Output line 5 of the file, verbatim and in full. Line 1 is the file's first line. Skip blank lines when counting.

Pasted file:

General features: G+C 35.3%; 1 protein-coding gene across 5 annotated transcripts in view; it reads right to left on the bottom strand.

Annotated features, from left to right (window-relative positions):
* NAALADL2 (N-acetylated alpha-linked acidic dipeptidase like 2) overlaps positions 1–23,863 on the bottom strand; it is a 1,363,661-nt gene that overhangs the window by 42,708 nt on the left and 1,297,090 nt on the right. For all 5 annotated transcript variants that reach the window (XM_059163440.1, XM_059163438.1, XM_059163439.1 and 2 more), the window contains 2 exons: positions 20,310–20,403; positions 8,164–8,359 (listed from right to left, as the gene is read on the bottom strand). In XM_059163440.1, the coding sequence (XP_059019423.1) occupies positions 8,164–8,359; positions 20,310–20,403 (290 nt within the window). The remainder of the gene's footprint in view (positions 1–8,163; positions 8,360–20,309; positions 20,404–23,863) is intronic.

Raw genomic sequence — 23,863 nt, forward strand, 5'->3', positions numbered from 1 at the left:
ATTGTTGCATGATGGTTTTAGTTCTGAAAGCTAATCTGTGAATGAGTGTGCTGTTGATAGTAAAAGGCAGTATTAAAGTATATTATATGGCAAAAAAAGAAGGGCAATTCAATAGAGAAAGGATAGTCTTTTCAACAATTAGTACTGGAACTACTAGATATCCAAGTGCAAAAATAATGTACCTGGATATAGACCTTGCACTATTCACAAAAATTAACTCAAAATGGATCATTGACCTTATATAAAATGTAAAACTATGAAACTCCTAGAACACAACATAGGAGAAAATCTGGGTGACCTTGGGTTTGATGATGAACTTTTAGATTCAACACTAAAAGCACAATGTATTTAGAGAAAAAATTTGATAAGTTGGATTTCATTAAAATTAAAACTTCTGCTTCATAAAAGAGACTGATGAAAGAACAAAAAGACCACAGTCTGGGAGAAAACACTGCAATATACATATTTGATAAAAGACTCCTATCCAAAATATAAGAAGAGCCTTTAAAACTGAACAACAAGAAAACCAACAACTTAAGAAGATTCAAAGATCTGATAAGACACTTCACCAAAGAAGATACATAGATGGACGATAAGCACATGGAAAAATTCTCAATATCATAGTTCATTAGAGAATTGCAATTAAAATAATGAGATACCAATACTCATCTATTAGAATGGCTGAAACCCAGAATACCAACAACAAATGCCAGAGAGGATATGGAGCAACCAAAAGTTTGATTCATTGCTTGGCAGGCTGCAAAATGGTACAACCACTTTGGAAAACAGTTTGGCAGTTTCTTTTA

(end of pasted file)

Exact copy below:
ATTGTTGCATGATGGTTTTAGTTCTGAAAGCTAATCTGTGAATGAGTGTGCTGTTGATAGTAAAAGGCAGTATTAAAGTATATTATATGGCAAAAAAAGAAGGGCAATTCAATAGAGAAAGGATAGTCTTTTCAACAATTAGTACTGGAACTACTAGATATCCAAGTGCAAAAATAATGTACCTGGATATAGACCTTGCACTATTCACAAAAATTAACTCAAAATGGATCATTGACCTTATATAAAATGTAAAACTATGAAACTCCTAGAACACAACATAGGAGAAAATCTGGGTGACCTTGGGTTTGATGATGAACTTTTAGATTCAACACTAAAAGCACAATGTATTTAGAGAAAAAATTTGATAAGTTGGATTTCATTAAAATTAAAACTTCTGCTTCATAAAAGAGACTGATGAAAGAACAAAAAGACCACAGTCTGGGAGAAAACACTGCAATATACATATTTGATAAAAGACTCCTATCCAAAATATAAGAAGAGCCTTTAAAACTGAACAACAAGAAAACCAACAACTTAAGAAGATTCAAAGATCTGATAAGACACTTCACCAAAGAAGATACATAGATGGACGATAAGCACATGGAAAAATTCTCAATATCATAGTTCATTAGAGAATTGCAATTAAAATAATGAGATACCAATACTCATCTATTAGAATGGCTGAAACCCAGAATACCAACAACAAATGCCAGAGAGGATATGGAGCAACCAAAAGTTTGATTCATTGCTTGGCAGGCTGCAAAATGGTACAACCACTTTGGAAAACAGTTTGGCAGTTTCTTTTA